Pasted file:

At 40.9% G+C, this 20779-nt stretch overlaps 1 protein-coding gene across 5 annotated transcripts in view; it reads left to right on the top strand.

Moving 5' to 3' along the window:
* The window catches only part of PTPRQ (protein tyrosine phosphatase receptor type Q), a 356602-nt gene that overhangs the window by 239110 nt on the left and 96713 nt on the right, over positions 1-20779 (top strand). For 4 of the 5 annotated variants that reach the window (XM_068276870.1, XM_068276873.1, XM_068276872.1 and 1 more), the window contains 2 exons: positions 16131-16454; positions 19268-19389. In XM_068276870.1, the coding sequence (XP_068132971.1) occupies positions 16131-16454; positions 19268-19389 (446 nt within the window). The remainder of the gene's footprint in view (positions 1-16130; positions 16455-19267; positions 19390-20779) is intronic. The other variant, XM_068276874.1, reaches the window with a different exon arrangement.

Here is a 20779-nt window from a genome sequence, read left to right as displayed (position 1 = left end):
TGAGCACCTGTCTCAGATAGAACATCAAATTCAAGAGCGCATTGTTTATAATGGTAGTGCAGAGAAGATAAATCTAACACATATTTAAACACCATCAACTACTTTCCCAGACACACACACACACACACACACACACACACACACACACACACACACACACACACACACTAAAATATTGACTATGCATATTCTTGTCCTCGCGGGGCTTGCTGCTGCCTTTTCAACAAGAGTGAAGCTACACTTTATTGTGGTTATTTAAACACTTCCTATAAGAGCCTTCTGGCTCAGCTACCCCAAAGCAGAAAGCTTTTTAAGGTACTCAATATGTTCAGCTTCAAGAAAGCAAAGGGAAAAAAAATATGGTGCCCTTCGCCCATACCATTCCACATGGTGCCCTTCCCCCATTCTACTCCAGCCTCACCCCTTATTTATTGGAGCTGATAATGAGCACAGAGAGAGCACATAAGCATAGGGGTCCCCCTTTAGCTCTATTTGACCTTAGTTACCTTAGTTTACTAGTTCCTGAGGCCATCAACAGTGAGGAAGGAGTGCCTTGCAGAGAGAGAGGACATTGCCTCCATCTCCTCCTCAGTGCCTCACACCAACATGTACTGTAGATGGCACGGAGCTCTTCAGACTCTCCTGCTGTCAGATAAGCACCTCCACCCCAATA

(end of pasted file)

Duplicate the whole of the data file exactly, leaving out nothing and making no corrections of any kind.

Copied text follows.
At 40.9% G+C, this 20779-nt stretch overlaps 1 protein-coding gene across 5 annotated transcripts in view; it reads left to right on the top strand.

Moving 5' to 3' along the window:
* The window catches only part of PTPRQ (protein tyrosine phosphatase receptor type Q), a 356602-nt gene that overhangs the window by 239110 nt on the left and 96713 nt on the right, over positions 1-20779 (top strand). For 4 of the 5 annotated variants that reach the window (XM_068276870.1, XM_068276873.1, XM_068276872.1 and 1 more), the window contains 2 exons: positions 16131-16454; positions 19268-19389. In XM_068276870.1, the coding sequence (XP_068132971.1) occupies positions 16131-16454; positions 19268-19389 (446 nt within the window). The remainder of the gene's footprint in view (positions 1-16130; positions 16455-19267; positions 19390-20779) is intronic. The other variant, XM_068276874.1, reaches the window with a different exon arrangement.

Here is a 20779-nt window from a genome sequence, read left to right as displayed (position 1 = left end):
TGAGCACCTGTCTCAGATAGAACATCAAATTCAAGAGCGCATTGTTTATAATGGTAGTGCAGAGAAGATAAATCTAACACATATTTAAACACCATCAACTACTTTCCCAGACACACACACACACACACACACACACACACACACACACACACACACACACACACACACTAAAATATTGACTATGCATATTCTTGTCCTCGCGGGGCTTGCTGCTGCCTTTTCAACAAGAGTGAAGCTACACTTTATTGTGGTTATTTAAACACTTCCTATAAGAGCCTTCTGGCTCAGCTACCCCAAAGCAGAAAGCTTTTTAAGGTACTCAATATGTTCAGCTTCAAGAAAGCAAAGGGAAAAAAAATATGGTGCCCTTCGCCCATACCATTCCACATGGTGCCCTTCCCCCATTCTACTCCAGCCTCACCCCTTATTTATTGGAGCTGATAATGAGCACAGAGAGAGCACATAAGCATAGGGGTCCCCCTTTAGCTCTATTTGACCTTAGTTACCTTAGTTTACTAGTTCCTGAGGCCATCAACAGTGAGGAAGGAGTGCCTTGCAGAGAGAGAGGACATTGCCTCCATCTCCTCCTCAGTGCCTCACACCAACATGTACTGTAGATGGCACGGAGCTCTTCAGACTCTCCTGCTGTCAGATAAGCACCTCCACCCCAATA